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Linux System Calls

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This chapter is from the book

This chapter is from the book

Linux currently provides about 200 different system calls. A listing of system calls for your version of the Linux kernel is in /usr/include/asm/unistd.h. Some of these are for internal use by the system, and others are used only in implementing specialized library functions. In this sample chapter, authors Jeffrey Oldham and Mark Mitchell present a selection of system calls that are likely to be the most useful to application and system programmers.

So far, we've presented a variety of functions that your program can invoke to perform system-related functions, such as parsing command-line options, manipulating processes, and mapping memory. If you look under the hood, you'll find that these functions fall into two categories, based on how they are implemented.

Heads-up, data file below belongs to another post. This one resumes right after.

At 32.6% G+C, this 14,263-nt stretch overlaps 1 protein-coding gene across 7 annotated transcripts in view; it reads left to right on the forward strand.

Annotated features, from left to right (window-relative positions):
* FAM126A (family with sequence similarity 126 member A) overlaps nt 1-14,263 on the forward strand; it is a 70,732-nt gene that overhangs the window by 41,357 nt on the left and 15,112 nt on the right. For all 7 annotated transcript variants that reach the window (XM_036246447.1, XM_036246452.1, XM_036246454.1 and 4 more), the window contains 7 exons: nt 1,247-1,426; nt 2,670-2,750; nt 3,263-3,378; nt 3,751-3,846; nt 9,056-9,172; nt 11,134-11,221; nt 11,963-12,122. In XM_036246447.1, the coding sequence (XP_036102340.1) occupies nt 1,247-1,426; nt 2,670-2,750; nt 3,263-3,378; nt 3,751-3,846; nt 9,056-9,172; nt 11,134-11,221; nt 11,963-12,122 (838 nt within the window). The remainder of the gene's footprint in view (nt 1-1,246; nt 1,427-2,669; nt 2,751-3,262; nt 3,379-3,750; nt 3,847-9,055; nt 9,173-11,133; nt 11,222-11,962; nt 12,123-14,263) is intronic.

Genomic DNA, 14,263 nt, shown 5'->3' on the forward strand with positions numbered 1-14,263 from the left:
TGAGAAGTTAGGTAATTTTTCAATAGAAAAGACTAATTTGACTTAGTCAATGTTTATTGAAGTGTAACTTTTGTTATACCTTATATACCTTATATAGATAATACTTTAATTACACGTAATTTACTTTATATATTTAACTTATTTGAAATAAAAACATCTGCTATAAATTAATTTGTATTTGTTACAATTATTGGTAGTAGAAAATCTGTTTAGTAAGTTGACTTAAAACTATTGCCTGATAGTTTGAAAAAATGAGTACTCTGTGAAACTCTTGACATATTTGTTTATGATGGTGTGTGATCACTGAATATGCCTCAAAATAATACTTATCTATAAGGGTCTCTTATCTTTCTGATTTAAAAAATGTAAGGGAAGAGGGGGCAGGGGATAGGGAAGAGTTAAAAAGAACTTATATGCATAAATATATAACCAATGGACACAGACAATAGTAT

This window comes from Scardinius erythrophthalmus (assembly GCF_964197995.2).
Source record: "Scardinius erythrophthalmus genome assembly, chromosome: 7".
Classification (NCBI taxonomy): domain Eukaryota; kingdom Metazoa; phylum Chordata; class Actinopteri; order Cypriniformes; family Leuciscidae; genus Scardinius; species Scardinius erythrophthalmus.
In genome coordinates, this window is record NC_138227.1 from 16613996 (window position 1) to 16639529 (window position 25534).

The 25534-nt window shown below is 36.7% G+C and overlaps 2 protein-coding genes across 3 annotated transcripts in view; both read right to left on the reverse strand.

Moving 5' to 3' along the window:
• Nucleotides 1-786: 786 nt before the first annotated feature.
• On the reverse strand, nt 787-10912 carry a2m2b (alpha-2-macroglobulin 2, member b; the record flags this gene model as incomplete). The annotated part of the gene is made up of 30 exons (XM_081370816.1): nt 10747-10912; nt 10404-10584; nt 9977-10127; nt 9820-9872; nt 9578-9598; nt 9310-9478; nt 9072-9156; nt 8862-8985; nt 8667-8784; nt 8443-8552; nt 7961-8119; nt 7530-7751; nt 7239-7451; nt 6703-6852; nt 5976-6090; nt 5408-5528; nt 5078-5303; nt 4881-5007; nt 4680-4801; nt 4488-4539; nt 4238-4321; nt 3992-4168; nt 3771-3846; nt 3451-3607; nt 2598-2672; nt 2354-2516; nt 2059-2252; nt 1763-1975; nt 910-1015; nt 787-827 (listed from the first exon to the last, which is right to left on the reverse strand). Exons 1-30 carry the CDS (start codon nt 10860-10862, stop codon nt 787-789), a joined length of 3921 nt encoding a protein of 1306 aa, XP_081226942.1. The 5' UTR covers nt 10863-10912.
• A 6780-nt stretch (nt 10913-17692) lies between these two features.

• A library function is an ordinary function that resides in a library external to your program. Most of the library functions we've presented so far are in the standard C library, libc. For example, getopt_long and mkstemp are functions provided in the C library.

  • A call to a library function is just like any other function call. The arguments are placed in processor registers or onto the stack, and execution is transferred to the start of the function's code, which typically resides in a loaded shared library.